Three undergraduate students helping pave the way for greater diversity in the sciences have been chosen as the first recipients of Connecticut Sea Grant’s new summer undergraduate research fellowships for underrepresented and underserved students in marine and coastal scientific research.
UConn students Andrew Tienken and Larissa Tabb and Western Connecticut State University (WCSU) student James Hannon each will receive a $5,000 stipend to conduct summer research projects under the guidance of a faculty mentor.
“We are pleased to support more students in their pursuit of a career in the sciences and look forward to learning about the outcomes of their individual projects,” said Nancy Balcom, associate director of CT Sea Grant.
The program is designed to provide early career experience, training and mentorship to underrepresented minorities and socioeconomically disadvantaged students as well as students of color, indigenous students, members of the LGBTQ community and students with disabilities.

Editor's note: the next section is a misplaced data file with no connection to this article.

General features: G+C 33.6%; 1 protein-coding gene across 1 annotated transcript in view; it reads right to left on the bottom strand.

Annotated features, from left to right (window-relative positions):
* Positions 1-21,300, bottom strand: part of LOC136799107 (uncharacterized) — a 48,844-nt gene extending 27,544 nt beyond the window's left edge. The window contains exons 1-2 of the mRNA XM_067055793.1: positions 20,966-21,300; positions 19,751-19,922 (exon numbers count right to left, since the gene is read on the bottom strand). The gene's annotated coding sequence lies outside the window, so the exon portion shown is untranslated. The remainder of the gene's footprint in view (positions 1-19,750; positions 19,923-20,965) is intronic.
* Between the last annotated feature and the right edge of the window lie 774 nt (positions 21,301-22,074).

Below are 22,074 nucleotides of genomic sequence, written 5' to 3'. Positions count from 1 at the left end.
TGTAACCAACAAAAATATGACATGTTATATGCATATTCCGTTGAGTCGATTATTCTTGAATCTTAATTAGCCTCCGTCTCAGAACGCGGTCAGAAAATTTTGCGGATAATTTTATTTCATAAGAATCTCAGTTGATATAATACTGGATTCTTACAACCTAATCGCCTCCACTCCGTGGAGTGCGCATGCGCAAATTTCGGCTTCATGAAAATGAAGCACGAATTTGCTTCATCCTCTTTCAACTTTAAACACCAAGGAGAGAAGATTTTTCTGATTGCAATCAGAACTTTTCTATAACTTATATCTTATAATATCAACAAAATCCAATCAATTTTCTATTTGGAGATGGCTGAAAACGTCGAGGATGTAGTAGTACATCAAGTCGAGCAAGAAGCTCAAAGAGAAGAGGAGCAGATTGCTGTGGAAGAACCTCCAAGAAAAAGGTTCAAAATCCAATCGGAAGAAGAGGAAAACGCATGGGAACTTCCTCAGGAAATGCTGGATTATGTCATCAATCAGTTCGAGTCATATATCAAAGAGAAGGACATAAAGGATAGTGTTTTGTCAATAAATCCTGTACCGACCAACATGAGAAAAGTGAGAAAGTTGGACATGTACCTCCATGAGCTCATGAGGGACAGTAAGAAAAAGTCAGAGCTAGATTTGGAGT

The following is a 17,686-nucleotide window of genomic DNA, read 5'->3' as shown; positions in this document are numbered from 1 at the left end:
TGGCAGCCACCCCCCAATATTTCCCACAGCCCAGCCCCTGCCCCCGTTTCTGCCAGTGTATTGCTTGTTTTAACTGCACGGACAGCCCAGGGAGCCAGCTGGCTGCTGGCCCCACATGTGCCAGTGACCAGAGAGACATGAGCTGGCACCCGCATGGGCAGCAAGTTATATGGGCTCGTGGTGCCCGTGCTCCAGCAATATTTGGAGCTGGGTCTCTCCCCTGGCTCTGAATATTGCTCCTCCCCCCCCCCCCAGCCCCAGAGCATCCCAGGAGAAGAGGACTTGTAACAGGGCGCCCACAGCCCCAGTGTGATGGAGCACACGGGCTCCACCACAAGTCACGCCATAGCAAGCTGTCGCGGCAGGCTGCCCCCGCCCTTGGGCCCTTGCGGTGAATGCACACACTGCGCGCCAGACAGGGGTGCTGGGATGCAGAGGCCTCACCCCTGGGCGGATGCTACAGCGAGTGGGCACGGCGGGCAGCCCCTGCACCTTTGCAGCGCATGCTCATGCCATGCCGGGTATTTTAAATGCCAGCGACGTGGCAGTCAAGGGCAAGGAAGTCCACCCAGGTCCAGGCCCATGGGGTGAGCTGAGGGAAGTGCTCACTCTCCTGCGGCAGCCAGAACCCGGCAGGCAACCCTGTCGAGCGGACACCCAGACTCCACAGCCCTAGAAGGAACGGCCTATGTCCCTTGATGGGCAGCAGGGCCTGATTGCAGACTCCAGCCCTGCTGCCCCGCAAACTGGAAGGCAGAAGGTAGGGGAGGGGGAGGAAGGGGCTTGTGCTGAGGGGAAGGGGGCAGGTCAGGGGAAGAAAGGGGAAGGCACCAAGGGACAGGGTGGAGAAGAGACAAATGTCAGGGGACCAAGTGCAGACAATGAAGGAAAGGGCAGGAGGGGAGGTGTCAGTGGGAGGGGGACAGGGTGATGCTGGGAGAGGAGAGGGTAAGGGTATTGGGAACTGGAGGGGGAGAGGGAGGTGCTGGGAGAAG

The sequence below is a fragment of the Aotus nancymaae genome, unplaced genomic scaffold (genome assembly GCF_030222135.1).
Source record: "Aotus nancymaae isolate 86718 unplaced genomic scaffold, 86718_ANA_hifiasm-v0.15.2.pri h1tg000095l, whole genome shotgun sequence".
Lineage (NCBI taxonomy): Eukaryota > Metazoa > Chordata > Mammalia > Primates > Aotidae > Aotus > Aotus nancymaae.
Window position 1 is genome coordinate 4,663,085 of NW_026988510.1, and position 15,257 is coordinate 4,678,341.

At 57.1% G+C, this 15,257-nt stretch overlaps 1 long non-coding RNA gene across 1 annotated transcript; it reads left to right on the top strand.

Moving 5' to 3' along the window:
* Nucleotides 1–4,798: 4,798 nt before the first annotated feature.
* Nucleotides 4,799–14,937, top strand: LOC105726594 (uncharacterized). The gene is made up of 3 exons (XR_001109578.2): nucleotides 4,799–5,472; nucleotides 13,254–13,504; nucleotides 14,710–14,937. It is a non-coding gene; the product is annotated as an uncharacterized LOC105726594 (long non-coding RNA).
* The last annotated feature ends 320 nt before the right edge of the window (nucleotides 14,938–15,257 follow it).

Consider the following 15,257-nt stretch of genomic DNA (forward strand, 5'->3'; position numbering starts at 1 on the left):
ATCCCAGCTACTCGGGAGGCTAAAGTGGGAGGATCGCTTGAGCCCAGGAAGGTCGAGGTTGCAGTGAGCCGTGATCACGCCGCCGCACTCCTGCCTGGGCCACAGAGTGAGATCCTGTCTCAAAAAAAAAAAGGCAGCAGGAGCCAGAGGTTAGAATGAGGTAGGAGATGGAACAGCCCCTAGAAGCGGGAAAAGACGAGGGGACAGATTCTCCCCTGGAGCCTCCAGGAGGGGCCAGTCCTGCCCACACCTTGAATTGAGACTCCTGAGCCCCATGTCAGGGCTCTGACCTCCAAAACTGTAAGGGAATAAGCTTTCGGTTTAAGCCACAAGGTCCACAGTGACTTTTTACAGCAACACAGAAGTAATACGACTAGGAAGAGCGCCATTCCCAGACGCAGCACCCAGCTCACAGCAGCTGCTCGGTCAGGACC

“This fellowship is the result of several years of visioning efforts that I was involved in within the National Sea Grant program which focused on enhancing diversity, equity and inclusion,” said Syma Ebbin, who led the creation of the program as CT Sea Grant’s research coordinator “Funding was made available from the National Sea Grant program for state programs to push this visioning agenda forward. The motivating idea is that in order to have greater diversity in marine and coastal sciences, more efforts are needed to engage and mentor students earlier on in their academic careers. This effort is being made to prime the pipeline, so to speak, so in the future there will be a greater diversity of highly trained individuals working in marine research.“
Tienken, Hannon and Tabb, who are all rising juniors majoring in environmental science, biology and marine science, respectively, said they are grateful for the support Connecticut Sea Grant is providing to help increase diversity in their fields of interest.